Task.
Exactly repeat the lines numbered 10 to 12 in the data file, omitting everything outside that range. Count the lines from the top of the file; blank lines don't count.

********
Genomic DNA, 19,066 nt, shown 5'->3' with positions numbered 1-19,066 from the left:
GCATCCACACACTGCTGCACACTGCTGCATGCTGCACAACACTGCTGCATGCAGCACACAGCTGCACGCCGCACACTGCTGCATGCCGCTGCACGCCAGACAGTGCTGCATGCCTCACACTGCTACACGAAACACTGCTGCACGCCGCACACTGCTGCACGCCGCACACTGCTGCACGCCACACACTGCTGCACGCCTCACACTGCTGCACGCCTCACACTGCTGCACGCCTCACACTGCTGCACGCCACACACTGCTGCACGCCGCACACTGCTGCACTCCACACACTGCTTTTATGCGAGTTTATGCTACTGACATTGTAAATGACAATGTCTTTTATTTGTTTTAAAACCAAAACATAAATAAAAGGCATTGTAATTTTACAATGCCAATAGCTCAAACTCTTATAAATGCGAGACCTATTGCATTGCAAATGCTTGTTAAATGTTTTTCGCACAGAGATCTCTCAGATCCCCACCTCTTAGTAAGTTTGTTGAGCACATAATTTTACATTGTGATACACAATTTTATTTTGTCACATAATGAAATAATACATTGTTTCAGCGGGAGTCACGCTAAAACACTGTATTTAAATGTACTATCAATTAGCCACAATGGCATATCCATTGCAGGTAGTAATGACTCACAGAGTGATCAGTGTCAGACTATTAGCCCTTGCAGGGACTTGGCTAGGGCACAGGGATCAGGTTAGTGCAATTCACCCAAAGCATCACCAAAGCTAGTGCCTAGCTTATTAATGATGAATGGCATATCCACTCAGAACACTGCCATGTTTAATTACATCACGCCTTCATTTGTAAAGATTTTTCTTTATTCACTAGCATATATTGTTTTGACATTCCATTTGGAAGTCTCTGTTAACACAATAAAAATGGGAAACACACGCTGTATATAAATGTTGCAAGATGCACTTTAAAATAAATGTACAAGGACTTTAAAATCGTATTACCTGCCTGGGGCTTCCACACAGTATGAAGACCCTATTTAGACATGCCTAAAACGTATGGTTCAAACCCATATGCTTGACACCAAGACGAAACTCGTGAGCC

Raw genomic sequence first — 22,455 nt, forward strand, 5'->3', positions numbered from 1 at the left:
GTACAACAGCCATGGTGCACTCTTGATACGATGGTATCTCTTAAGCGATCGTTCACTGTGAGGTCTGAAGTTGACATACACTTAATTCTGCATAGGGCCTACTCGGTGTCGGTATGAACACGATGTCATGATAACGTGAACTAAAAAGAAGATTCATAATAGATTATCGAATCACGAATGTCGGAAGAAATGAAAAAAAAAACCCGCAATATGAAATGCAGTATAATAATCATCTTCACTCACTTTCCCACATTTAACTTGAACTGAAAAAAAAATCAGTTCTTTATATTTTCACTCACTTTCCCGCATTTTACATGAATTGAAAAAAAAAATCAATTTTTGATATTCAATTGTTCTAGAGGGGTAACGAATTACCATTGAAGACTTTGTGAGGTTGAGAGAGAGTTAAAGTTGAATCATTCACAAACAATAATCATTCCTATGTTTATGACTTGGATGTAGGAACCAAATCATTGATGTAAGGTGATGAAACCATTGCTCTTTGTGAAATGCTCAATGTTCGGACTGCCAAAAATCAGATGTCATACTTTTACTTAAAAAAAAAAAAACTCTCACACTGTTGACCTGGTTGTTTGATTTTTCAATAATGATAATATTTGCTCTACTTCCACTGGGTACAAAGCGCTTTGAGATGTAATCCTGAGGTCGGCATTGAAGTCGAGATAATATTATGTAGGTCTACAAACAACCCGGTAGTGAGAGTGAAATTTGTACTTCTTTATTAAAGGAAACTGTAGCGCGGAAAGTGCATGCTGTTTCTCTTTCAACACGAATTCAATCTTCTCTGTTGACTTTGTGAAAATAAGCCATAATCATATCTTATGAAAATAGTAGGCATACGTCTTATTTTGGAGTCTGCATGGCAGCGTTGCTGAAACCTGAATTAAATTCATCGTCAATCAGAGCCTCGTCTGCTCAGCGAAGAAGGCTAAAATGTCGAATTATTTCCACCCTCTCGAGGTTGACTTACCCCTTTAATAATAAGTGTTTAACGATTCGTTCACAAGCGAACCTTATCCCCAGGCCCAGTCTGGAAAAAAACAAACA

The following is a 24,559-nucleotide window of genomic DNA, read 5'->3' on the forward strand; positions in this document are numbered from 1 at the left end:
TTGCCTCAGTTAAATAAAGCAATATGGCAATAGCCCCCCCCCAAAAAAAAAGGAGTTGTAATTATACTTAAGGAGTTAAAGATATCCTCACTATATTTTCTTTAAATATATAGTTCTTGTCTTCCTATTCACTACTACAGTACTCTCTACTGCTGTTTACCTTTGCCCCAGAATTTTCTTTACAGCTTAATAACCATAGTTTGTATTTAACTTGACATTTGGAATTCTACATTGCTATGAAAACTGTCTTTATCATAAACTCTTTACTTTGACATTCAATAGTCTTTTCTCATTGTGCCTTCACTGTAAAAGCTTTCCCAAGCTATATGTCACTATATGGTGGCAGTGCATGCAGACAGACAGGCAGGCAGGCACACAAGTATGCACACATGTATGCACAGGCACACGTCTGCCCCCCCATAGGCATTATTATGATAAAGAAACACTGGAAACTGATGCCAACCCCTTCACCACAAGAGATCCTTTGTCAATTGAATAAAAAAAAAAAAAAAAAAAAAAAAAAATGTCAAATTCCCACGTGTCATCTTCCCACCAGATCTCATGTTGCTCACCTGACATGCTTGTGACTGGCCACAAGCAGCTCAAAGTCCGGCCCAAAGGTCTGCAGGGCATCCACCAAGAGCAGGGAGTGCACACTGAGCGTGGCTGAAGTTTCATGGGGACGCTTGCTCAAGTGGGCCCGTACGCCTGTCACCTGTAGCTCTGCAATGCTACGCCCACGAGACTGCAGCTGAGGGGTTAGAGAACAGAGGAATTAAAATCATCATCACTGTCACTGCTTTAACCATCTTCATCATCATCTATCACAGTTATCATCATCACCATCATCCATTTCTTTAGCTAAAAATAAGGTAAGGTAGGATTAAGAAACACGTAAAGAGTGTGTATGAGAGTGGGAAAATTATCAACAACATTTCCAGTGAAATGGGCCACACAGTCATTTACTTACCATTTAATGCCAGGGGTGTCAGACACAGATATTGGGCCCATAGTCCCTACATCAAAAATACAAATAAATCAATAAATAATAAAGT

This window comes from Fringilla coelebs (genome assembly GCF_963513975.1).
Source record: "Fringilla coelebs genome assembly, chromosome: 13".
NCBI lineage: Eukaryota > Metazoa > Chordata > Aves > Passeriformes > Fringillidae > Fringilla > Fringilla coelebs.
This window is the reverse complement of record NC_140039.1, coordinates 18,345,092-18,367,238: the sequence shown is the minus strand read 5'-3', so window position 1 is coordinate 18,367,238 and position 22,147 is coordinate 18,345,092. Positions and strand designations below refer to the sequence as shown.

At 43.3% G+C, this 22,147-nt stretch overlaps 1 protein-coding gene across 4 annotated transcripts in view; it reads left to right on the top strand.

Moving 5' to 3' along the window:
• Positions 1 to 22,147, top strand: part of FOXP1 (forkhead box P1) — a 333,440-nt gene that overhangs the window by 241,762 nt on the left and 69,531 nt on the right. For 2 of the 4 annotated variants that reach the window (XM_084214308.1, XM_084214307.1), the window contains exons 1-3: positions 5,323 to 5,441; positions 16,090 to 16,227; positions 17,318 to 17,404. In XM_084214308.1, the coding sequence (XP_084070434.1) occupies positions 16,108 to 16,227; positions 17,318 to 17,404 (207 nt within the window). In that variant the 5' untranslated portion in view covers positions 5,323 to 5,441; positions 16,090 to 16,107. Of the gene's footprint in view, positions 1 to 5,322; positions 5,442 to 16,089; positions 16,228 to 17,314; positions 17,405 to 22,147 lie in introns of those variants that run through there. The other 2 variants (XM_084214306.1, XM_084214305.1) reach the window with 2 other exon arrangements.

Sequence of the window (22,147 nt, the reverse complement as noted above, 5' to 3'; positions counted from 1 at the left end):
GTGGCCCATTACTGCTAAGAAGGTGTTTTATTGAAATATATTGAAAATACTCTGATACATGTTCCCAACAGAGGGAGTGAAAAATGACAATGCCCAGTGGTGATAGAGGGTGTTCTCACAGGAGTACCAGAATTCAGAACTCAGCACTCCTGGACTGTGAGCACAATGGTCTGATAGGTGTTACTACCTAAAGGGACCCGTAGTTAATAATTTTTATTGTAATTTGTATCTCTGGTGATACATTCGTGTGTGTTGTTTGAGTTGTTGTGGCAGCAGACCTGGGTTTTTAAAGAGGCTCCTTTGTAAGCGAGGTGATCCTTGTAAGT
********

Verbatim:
This window is the reverse complement of record NC_140039.1, coordinates 18,345,092-18,367,238: the sequence shown is the minus strand read 5'-3', so window position 1 is coordinate 18,367,238 and position 22,147 is coordinate 18,345,092. Positions and strand designations below refer to the sequence as shown.

At 43.3% G+C, this 22,147-nt stretch overlaps 1 protein-coding gene across 4 annotated transcripts in view; it reads left to right on the top strand.

Moving 5' to 3' along the window: